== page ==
Here is a sentence I never in a million years thought that I would ever write or read: This November, for the first time in our history, the United States of America may not be able to conduct a free and fair election and, should President Donald Trump be defeated by Joe Biden, have a legitimate and peaceful transfer of power.
Because if half the country thinks their votes were not fully counted due to deliberate sabotaging of the U.S. Postal Service by this administration, and if the other half are made to believe by the president that any mail-in vote for Biden was fraudulent, that would not result in just a disputed election — not another Bush v. Gore for the Supreme Court to sort out — that would be the end of American democracy as we know it. It also isn’t hyperbole to say it could sow the seeds of another Civil War.
The threat is real.
So, personally, I will walk, I will jog, I will skip, I will crawl, I will slither, I will bike, I will hike, I will hitchhike, I will drive, I will ride, I will run, I will fly, I will roll, I will be rolled, I will be carried, I will trek, I will train, I will trot, I will truck, I will strut, I will float, I will boat, I will ramble, I will amble, I will march, I will bus, I will taxi, I will Uber, Lyft, scooter, skateboard or motorcycle — and I will wear a face mask, a face shield, gloves, goggles, a hazmat suit, a spacesuit or a wet suit — but I damn well will get to my neighborhood polling station to see that my vote for Joe Biden and Kamala Harris is cast and counted on Nov. 3.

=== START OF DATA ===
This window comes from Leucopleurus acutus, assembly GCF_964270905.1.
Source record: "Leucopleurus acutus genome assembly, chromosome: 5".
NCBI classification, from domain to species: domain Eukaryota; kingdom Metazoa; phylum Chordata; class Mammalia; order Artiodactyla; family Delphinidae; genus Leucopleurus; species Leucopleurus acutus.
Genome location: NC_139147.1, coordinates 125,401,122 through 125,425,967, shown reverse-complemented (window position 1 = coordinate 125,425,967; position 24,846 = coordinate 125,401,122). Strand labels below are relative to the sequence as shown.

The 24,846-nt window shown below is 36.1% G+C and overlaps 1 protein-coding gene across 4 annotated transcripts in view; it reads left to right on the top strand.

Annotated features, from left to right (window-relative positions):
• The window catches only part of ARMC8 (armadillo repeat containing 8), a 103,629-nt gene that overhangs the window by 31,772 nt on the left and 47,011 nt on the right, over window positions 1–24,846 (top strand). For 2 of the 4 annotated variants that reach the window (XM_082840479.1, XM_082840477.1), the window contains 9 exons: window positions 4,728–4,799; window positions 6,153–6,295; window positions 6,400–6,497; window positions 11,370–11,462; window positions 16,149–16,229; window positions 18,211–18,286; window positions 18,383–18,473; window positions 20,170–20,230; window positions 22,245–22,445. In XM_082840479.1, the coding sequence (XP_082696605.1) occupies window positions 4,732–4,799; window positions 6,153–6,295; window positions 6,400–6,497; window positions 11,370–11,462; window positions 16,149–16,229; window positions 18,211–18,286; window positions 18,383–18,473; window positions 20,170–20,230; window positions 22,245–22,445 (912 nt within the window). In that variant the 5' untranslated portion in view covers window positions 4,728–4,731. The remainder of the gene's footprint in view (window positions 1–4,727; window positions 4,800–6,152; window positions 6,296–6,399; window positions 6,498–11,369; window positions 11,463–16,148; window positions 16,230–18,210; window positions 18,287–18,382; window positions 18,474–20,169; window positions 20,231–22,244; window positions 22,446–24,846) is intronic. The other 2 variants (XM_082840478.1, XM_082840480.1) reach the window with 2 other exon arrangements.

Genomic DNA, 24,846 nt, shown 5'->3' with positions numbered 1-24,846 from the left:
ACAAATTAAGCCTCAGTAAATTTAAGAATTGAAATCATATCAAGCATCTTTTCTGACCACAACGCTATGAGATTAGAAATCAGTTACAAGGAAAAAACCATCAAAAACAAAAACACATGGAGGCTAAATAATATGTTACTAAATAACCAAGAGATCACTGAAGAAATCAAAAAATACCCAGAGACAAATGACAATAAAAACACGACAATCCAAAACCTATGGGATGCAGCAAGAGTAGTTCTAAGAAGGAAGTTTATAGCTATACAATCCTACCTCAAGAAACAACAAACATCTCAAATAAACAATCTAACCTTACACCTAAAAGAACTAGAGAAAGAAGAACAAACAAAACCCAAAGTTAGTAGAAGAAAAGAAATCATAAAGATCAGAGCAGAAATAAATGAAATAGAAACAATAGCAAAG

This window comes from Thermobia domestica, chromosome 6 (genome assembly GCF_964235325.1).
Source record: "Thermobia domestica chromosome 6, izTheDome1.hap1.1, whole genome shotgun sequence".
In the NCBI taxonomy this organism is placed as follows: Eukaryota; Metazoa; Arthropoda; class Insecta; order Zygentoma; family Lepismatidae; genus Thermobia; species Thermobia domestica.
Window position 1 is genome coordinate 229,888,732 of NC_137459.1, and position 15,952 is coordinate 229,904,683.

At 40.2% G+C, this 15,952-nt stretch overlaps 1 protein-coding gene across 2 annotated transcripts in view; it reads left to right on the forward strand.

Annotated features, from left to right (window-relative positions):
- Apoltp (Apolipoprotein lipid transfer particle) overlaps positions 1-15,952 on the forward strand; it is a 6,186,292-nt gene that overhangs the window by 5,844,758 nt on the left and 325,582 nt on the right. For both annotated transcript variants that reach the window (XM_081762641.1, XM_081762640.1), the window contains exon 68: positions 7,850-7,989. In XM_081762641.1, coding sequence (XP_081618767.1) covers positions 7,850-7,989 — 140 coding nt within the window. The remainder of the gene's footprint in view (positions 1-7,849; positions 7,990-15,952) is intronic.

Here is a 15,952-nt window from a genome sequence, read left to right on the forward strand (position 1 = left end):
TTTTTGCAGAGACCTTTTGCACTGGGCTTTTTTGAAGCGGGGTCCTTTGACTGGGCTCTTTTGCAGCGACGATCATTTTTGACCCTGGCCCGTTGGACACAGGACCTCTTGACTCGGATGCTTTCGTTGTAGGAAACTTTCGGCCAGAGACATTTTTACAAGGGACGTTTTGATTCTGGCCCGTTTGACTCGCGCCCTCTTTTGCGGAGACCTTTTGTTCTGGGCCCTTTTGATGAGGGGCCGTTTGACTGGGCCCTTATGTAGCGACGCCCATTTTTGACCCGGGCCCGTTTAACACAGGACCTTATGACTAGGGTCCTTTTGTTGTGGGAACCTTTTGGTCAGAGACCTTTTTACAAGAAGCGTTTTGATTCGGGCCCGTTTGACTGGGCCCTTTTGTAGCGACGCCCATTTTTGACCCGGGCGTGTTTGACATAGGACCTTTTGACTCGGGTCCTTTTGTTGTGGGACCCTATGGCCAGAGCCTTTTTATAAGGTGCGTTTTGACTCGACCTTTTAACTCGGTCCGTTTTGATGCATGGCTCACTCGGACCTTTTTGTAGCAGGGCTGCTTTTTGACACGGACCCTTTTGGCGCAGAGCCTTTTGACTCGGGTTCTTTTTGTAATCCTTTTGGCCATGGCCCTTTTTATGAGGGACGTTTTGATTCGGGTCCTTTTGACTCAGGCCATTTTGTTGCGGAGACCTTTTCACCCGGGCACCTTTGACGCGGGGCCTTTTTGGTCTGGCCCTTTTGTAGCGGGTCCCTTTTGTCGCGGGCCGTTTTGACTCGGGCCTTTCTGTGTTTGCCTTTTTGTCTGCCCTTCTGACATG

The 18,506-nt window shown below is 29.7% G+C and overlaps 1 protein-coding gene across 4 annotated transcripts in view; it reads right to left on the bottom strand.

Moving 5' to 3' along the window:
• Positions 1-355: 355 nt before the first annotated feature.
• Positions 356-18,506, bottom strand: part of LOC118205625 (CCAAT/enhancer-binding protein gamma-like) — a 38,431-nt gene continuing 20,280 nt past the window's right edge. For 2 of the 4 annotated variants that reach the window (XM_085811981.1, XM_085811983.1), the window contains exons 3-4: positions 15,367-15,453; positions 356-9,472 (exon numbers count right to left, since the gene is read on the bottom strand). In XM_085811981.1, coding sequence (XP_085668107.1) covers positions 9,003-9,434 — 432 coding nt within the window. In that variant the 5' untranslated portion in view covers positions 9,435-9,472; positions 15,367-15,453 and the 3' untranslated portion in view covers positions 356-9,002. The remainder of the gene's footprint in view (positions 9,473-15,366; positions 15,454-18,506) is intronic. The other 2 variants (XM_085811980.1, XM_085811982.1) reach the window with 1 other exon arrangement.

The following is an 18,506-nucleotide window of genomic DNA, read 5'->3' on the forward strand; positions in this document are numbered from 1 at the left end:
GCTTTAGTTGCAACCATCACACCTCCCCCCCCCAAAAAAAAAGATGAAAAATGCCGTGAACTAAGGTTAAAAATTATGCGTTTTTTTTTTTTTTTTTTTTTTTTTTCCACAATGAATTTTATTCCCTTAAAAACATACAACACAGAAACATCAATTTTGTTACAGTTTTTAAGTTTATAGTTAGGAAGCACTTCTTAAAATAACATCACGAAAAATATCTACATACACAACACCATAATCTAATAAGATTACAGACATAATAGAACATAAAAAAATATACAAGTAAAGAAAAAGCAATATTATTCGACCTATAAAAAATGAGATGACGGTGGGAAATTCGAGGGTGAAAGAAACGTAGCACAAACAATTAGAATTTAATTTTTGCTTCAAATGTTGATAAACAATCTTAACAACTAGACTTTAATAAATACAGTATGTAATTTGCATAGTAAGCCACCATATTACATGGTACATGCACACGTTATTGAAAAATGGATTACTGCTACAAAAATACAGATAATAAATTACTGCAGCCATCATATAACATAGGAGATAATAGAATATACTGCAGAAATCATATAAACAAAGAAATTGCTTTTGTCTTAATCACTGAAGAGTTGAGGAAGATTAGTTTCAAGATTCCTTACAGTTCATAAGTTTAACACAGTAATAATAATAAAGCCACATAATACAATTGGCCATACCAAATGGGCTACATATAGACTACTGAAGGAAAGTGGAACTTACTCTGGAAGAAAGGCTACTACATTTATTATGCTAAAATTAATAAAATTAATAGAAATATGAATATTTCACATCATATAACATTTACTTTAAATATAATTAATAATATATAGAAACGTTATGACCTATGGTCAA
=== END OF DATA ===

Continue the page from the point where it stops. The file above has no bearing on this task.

And it is not because I am some raving liberal. It’s because I believe that America, at its core, is still a center-left, center-right country and is best governed by someone who can reforge the two and lead from there. I believe that Biden is the one who can do that best, and that is actually the source of his appeal to many Americans.
I understand that in the midst of a pandemic in-person voting the way I intend to do is simply not an option for many people for reasons that have nothing to do with Trump.
To begin with, many retired people, who usually staff polling stations, are afraid to volunteer this year out of fear of contracting the coronavirus. And many other people legitimately fear that if they have to stand in crowded, longer lines at fewer polling stations, this, too, could increase their likelihood of infection.
Also, it is not Trump’s fault, per se, that the Postal Service is not normally set up to get a massive crush of mail-in ballots out and back in time for every vote to be cast and counted.
What is Trump’s fault is that instead of leading — pulling Congress and all the governors together to organize an emergency response to this unprecedented challenge posed to our national election — the president has used his bully pulpit to try to persuade the country that any mail-in vote — except in states that might support him, like Florida — should be seen as fraudulent, and he has deliberately sought to choke off funds to the Postal Service needed for an emergency expansion of its capacity to efficiently handle all these votes by mail.
Trump said in a news conference last Wednesday that he would not sign off on either $25 billion in emergency funds for the USPS or $3.5 billion in election assistance to help states, both of which Democrats have been pressing for as part of a federal COVID-19 relief bill.